The greatest fear in London and Calcutta in the British circles was this; that Russia would next annex the Xinxiang kingdom of Yakub Beg and that would directly give them access to Ladakh, the only place in Central Asia where, as the military analysts of those times believed, that a Russian army could directly invade India.

The British moved quickly to secure the situation. They knew that losing Xinxiang to the enemy would mean endangering the borders of India. Sadly though, after independence, Indian leaders did not give any thought to this and first they let Xinxiang being re-annexed by the Chinese and then they let the Chinese also occupy Ladakh from where the Chinese now again and again threaten to invade India. In Nehru’s infamous words, ‘not a blade of grass grows there in Aksai Chin’. He meant that losing Aksai Chin was no great deal as it was virtually useless. The British rulers who created India’s modern geopolitical policies and borders would have vehemently begged to differ.

Alarmed with the Russian takeover of most of Central Asia, Britain had also been sending espionage and survey missions in Central Asia. It all came down to the Pamirs. Afghanistan was secure for the British now and the Shah was also in an uneasy but a friendly relationship with Britain. The only way the Russian Army could now invade India was through the Pamirs, as it had already controlled all the garrison cities in the north Pamirs in what is now Tajikistan.

The Pamirs is a vast plateau crisscrossed by mountains and broad valleys but there are no trees or human habitations here. The British expedition led by Lieutenant Colonel Thomas Cordon reported that the Pamirs was far from impenetrable and the Russian Army stationed in Khokand just north of the Pamirs would be able to cross the Pamirs and from there into Dardistan (northern Pakistan and parts of Afghanistan) and Kashmir and finally into mainland India. The most vulnerable passes were the Baroghil and the Ishkaman, just about a hundred miles or so north of Gilgit.

Gilgit-Baltistan was found to be of extreme importance. Anyone who controlled the passes of Gilgit-Baltistan actually controlled the northern passage to India. The British understood this but the leaders of independent India sadly did not pay heed to this and lost the region promptly to Pakistan, thereby losing the geopolitical advantage.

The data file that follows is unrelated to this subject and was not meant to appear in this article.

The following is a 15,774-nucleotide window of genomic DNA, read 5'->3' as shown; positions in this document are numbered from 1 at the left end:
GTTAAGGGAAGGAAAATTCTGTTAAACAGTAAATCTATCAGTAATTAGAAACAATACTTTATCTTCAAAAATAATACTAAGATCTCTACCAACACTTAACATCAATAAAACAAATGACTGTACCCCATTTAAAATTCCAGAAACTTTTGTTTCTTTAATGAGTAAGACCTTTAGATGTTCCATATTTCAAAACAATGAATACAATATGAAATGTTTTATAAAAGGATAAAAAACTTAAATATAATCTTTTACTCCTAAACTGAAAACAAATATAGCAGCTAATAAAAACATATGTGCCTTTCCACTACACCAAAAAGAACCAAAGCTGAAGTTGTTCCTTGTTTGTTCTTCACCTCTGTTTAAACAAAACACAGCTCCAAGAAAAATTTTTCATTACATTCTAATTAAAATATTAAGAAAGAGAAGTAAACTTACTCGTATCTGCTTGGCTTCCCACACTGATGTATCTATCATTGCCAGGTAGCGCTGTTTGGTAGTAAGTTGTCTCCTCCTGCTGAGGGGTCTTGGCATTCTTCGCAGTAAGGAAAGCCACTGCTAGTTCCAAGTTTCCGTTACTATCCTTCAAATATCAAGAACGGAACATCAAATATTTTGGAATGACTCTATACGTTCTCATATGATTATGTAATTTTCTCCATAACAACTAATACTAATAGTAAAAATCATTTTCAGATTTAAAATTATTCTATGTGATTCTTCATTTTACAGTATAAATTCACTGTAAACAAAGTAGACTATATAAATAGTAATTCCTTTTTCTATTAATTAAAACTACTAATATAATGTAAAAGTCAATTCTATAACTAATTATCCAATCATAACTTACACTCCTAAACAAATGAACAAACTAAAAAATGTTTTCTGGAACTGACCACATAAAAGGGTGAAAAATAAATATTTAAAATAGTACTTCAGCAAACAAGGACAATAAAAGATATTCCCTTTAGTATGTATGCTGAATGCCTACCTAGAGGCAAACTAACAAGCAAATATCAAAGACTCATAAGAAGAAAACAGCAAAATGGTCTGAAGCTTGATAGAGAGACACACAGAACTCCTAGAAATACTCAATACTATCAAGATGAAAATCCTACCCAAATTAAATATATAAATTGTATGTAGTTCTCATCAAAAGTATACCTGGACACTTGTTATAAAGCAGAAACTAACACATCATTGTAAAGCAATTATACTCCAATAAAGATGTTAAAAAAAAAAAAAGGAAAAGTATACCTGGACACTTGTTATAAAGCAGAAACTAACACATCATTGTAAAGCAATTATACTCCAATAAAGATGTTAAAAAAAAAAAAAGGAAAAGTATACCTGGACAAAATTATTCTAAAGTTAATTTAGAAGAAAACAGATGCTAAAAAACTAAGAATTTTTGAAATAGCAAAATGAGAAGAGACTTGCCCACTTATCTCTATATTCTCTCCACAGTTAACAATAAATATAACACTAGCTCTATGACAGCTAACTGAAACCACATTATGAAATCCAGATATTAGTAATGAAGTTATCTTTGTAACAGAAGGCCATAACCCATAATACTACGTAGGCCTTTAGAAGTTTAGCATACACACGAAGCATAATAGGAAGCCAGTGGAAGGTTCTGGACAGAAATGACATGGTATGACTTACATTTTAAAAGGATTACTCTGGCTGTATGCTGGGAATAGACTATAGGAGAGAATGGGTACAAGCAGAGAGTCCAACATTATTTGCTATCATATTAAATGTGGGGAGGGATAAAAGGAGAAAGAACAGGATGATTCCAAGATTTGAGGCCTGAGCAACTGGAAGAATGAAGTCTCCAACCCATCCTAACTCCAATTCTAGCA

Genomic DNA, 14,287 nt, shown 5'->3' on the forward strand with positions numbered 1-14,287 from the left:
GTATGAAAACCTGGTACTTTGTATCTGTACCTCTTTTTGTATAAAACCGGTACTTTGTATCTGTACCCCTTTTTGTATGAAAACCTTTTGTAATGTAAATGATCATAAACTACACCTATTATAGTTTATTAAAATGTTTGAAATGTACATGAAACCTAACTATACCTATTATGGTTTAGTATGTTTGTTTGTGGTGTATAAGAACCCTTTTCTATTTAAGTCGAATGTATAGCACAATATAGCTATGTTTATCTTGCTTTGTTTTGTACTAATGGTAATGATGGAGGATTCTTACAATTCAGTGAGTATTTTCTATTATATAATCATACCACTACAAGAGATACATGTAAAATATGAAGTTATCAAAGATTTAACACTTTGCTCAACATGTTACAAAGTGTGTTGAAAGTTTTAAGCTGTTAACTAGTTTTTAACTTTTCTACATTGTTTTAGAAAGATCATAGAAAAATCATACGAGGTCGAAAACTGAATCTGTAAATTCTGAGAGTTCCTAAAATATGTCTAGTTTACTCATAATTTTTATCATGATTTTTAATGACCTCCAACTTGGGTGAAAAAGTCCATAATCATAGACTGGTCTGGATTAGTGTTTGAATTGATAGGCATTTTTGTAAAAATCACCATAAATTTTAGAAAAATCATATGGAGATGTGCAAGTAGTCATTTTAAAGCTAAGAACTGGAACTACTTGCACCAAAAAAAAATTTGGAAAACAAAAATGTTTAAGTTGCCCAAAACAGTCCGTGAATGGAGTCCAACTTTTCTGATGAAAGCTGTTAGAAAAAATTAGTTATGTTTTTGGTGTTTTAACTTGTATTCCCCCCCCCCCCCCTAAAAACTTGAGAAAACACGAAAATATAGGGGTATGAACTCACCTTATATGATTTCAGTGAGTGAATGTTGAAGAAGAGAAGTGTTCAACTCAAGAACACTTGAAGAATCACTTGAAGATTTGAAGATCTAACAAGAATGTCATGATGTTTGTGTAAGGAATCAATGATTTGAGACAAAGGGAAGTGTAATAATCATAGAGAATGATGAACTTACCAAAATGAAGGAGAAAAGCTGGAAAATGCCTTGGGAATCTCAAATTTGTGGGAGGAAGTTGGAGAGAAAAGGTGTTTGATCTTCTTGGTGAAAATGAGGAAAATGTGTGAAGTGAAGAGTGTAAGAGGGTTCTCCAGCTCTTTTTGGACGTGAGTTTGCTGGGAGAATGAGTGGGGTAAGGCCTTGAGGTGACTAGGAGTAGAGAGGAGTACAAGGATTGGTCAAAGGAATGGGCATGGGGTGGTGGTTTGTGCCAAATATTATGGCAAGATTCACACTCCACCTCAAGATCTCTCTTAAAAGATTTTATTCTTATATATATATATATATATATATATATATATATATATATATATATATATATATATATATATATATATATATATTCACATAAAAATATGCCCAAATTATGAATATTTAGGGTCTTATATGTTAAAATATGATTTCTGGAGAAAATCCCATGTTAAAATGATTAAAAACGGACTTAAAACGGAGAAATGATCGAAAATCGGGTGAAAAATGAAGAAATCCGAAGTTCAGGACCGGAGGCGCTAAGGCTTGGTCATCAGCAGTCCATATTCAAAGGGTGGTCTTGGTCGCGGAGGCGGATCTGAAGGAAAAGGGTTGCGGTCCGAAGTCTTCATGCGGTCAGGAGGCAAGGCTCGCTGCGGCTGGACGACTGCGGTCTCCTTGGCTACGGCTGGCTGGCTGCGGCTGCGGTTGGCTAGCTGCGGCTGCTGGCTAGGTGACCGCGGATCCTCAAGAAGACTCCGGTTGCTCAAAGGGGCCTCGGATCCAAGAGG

When all other important garrison cities of Central Asia had fallen to Russia, it was very important for the British to actually foster the friendship of Yakub Beg, the ruler of Kashgaria or modern Xinxiang. They promptly went about to accomplish that. On the other hand, it was very important to chart the final map of Afghanistan in the Pamirs (Badakshan and Wakhan corridor). The British found to their horror that the Pamir Mountains actually ran just fifty kilometers short of the borders of the Kashgaria kingdom of Yakub Beg. This meant that there was a 50 km stretch of free territory between the Wakhan Corridor of Afghanistan and Kashgaria or what is now Xinxiang.

Wakhan Corridor

As soon as the Russian explorers and generals would realize this they would try to annex this 50 kilometers stretch which would bring the armies of the two Great Game players face to face on an actual border. Meeting of the actual borders of Tsarist Russia and British India was the worst nightmare of British policymakers. They set about to prevent such an outcome.

In the west, it was the Bolan Pass and the garrison city of Quetta which would be used by an invading army. In 1875 Baluchistan was a free province and was neither a part of British India nor that of Afghanistan. However, in order to strengthen India’s borders, the British managed to strike a treaty with the Khan of Baluchistan. In return of pacifying some rebels, the Khan leased in perpetuity the Bolan Pass and the city of Quetta to India. Thus securing India’s western borders Britain then went about deciding the final borders of Afghanistan, the north-western buffer state of India.

The Second Afghan War

In 1878, hostilities broke out between Britain and Germany on one hand and Russia on another in the Balkans. Fearing the Russian behemoth, Western Europe united to defeat Russia and prevented it from occupying the former Turkish colonies in the Balkans. As the European theatre raged on, Central Asia also became a flashing point between Russia and Britain.

Till now, after the uneasy treaties of the First Afghan War, Afghanistan’s Emir had remained in the camp of Britain. But now, the power of Russia in Central Asia was unmatched and the Emir of Afghanistan, Sher Ali, (the son of Dost Muhammad) was bound to receive a Russian party in Kabul. This enraged the British and after many confusing episodes, Britain under the charge of Lord Lytton and Sir Neville Chamberlain decided to teach the Emir a lesson by invading Afghanistan once again. The Second Afghan War started. 

The Emir died in between hostilities and his son Yakub Khan sued for peace. The British exacted harsh terms and entered in a treaty which gave Britain the rights of Afghan defense in case of a foreign attack in perpetuity. For ensuring this, Britain once again committed the mistake that it did in the First Afghan War. It left a garrison in Kabul full of British officers and Indian soldiers.

Meanwhile, in Xinxiang, Yakub Beg had fallen to the armies of China and Xinxiang once again became a Chinese province. For the first time, the three great powers of the region, Imperial Russia, British India and Imperial China stood face to face with their armies facing each other in a volatile situation with just a few kilometers separating them. But things were not so good in Kabul in the Second Afghan War.

The Afghan mercenary soldiers and tribal chieftains attacked the British Residency in Kabul. Yakub Khan living nearby did not come to the help of the British. The British were all massacred to the last man, along with many Indians. In an extraordinary tale of bravery just 12 Sikh and Hindu men held out for one more day in the ensuing battle killing as many as six hundred Afghans. It is the stuff of legends.